Access: Take the Dotemachi Loop bus from JR Hirosaki Station (弘前駅) to Shiyakushomae Bus Stop and walk 5 minutes to Hirosaki Park. Alternatively, walk 25-minutes from the station.
Food stall hours: 09:00–21:00
Night illumination: sunset – 22:00

 

Getting there

Exterior of Kakunodate Station. (Image credit: JR East / Carissa Loh)

 

With so many beautiful views, it goes without saying that all of the Top Three Sakura Spots of Michinoku are also on the list of Top 100 Cherry Blossom Spots in Japan (日本さくら名所100選), a list curated by the Japan Cherry Blossom Association. One great thing about these three spots their proximity to each other. All places are easily accessible via rail, especially when staying at a centralised location like Morioka, the capital of Iwate Prefecture. Only 2.5 hours by bullet train from Tokyo, Morioka is great as a base to chase cherry blossoms as it’s right in the centre of northern Tohoku.

 

Kitakami Tenshochi Park:

  • From Morioka Station (盛岡駅), it’s a 20-minute ride on the Tohoku Shinkansen to Kitakami Station (北上駅). Alternatively, you can take the Tohoku Main Line (50 minutes). Kitakami Tenshochi Park is a 30-minute walk from Kitakami Station.

 

Kakunodate Samurai Residence Street:

  • From Morioka Station, it’s a 50-minute ride on the Akita Shinkansen to Kakunodate Station (角館駅). Kakunodate Samurai Residence Street is a 20-minute walk from Kakunodate Station.

 

Hirosaki Park:

  • From Morioka Station, it’s a 50-minute ride on the Tohoku Shinkansen to Shin-Aomori Station (新青森駅), where you transfer to the Ou Main Line for a 40-minute ride to Hirosaki Station (弘前駅). Hirosaki Park is a 10-minute bus ride or 25-minute walk from Hirosaki Station.

 

Hotel Metropolitan Morioka

Hotel Metropolitan Morioka.jpg (63 KB)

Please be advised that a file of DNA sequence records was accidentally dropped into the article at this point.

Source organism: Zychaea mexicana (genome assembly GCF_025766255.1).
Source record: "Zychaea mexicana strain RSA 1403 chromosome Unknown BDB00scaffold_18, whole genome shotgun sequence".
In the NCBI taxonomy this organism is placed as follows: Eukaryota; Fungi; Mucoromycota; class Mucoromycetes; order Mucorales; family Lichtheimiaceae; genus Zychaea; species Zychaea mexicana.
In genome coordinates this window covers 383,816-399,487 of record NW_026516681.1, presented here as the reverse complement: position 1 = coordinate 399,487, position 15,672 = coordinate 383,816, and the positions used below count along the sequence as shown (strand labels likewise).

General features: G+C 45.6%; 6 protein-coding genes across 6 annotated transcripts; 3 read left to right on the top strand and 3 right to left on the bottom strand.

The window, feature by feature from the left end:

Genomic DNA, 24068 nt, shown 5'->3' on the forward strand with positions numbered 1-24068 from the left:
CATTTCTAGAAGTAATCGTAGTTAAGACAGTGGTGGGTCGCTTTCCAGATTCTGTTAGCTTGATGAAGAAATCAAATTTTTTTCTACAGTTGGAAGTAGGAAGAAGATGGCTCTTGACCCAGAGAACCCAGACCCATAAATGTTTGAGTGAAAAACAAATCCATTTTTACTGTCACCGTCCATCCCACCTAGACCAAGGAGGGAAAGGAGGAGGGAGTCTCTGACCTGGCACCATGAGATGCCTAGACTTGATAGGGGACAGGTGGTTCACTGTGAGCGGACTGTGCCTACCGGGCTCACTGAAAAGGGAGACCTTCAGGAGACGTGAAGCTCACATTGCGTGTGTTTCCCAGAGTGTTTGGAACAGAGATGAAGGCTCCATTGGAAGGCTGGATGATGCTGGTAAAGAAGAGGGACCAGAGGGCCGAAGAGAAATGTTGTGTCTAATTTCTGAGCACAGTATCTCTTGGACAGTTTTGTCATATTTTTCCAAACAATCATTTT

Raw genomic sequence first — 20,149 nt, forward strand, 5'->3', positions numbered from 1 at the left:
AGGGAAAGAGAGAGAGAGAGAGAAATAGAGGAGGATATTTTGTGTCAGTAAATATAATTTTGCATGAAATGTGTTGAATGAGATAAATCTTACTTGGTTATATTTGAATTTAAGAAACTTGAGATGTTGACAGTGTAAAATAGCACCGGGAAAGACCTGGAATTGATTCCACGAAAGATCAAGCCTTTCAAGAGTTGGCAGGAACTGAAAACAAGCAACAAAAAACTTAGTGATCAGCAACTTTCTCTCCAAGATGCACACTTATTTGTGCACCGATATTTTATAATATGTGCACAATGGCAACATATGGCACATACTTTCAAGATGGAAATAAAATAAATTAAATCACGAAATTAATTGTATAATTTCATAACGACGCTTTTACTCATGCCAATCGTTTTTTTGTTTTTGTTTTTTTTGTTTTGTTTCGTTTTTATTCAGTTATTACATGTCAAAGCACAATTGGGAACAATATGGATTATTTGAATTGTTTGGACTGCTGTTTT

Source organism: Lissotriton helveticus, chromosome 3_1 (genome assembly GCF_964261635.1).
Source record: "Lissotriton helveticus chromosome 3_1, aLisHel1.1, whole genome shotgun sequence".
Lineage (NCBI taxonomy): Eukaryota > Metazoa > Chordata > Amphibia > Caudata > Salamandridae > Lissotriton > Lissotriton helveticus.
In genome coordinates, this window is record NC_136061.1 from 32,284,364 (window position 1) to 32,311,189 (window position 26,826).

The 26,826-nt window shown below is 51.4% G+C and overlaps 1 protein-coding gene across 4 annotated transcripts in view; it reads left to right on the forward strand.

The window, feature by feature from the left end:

Twin room and hotel exterior of Hotel Metropolitan Morioka Main Wing. (Image credit: JR East Hotels)

 

Wondering where to stay in Morioka? A JR East group hotel, Hotel Metropolitan Morioka (Main Wing) is directly connected to JR Morioka Station, as well as to the station mall Fesan. Alternatively, there is also Hotel Metropolitan Morioka (New Wing), which is just a 3-minute walk from the station.

 

Lobby of Hotel Metropolitan Morioka New Wing. (Image credit: Japanmase)

 

The convenient locations make Hotel Metropolitan Morioka perfect as a base for your travels around the northern Tohoku region. The friendly front desk staff are always eager and ready to help with food and sightseeing recommendations!

 

If you do base yourself in Morioka, don’t miss out on trying their Three Great Noodles: reimen (冷麺 cold noodles in a spicy broth), wanko soba (わんこそば all-you-can-eat soba served in bite sized portions), and jajamen (じゃじゃ麺 noodles with blackbean sauce).

 

JR EAST PASS (Tohoku area)

The new JR EAST PASS (Tohoku area) and usage area. (Image credit: JR East)

 

If you are visiting Tohoku, check out the JR EAST PASS (Tohoku area), an affordable pass offering unlimited rail travel on JR East lines (including bullet trains) in the valid area for 5 consecutive days at only ¥30,000. You can also make seat reservations for bullet trains, some limited express trains and Joyful Trains online for free, up to 1 month in advance, on the JR-EAST Train Reservation.

 

The JR-EAST Train Reservation. (Image credit: JR East)

 

The JR EAST PASS (Tohoku area) can be used for automatic ticket gates, and foreign passport holders living in Japan are also eligible to use this pass.

Enjoy sakura at home with JAPAN RAIL CLUB

JapanRailClub

April's theme: Spring Beginnings. (Image credit: JAPAN RAIL CLUB)

Hungry for more? Look out for sakura-themed snacks in JAPAN RAIL CLUB's April 2024 Omiyage Snack Box! Titled "Spring Beginnings", this seasonal Japanese snack box is filled with snacks that are reminiscent of your time viewing the sakura blossoms in Japan. Get yours by 30 April 2024 and enter this exclusive promo code "SPRING14" to enjoy USD33.25/SGD 44 off when you subscribe to the 6-month Snack Subscription Plan.

Header image credit: Hirosaki City / JNTO